Summary: Two decades of research on anoxia tolerance have highlighted the role of mitochondria in this phenomenon and have revealed that tolerance of reoxygenation must also be considered.
Summary: Recent studies extending physiological work loop techniques to unsteady conditions are organized into top-down and bottom-up approaches, to work towards understanding function from isolated muscle to integrated movement.
Summary: Body size affects an animal's shape, energy use, movement patterns and ecology. Here, we illustrate how scaling principles can explain how physical limits and evolutionary history can determine form and function.
Summary: Spiderlings reared in social isolation develop aggressive interactions, but tolerance can be induced if they are exposed to their siblings just after moulting.
METHODS & TECHNIQUES
Measurement of voluntary bite forces in large carnivores using a semi-automated reward-driven system
Summary: Maximum bite forces of large mammals can be measured voluntarily using an automated system.
Highlighted Article: Severe hypoxia attenuates the visual, but not auditory responses in a reduced brain preparation from a pond turtle.
A hypothesis for robust polarization vision: an example from the Australian imperial blue butterfly, Jalmenus evagoras
Highlighted Article: A novel model for robust polarization vision in butterflies based on the alignment of ommatidial arrays, supported by behavioral, spectroscopic and histological evidence from the Australian butterfly Jalmenus evagoras.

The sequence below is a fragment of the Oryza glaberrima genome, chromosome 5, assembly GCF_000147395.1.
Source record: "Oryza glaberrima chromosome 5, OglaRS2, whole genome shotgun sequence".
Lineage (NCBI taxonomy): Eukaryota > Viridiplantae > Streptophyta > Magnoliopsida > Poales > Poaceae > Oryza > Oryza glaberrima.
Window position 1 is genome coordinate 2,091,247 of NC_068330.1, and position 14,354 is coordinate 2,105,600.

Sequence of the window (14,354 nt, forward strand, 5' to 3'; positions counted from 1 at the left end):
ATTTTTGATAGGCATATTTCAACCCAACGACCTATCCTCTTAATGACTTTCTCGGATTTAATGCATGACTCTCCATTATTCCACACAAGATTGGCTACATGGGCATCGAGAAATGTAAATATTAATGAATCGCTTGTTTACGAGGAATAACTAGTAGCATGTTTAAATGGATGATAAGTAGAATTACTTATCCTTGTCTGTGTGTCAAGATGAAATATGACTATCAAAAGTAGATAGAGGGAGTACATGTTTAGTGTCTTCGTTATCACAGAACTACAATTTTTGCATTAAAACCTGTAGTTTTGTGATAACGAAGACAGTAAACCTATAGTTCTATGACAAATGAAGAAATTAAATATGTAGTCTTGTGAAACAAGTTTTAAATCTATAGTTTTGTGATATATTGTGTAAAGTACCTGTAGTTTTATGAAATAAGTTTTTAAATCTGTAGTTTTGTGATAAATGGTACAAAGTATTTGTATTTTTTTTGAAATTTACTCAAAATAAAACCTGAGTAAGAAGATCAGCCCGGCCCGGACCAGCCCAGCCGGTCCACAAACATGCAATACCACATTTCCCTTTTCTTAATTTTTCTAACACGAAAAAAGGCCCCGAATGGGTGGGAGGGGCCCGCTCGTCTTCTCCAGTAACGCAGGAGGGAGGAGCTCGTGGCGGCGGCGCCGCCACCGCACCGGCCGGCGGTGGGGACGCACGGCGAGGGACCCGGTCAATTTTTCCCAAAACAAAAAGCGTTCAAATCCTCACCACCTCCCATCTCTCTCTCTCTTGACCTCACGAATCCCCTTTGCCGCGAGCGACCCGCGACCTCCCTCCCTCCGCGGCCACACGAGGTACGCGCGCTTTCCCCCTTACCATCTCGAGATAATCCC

Accelerated abdominal lipid depletion from pesticide treatment alters honey bee pollen foraging strategy, but not onset, in worker honey bees
Highlighted Article: Honey bees exhibit a gradual decline in abdominal lipid that can be accelerated by stress; this pesticide-induced accelerated lipid decline shifts foraging preference to fattier pollen.
Summary: Exposure to light stimuli during growth increases visual behavioural responses in chicks of a light-impacted seabird species.
Dynamics of horizontal walking and vertical climbing in the Australian green tree frog (Ranoidea caerulea)
Summary: When vertically climbing, tree frogs generate propulsive forces from both the hindlimb and forelimb. They exhibit high mechanical efficiency, with total mechanical power costs only slightly above a theoretical minimum.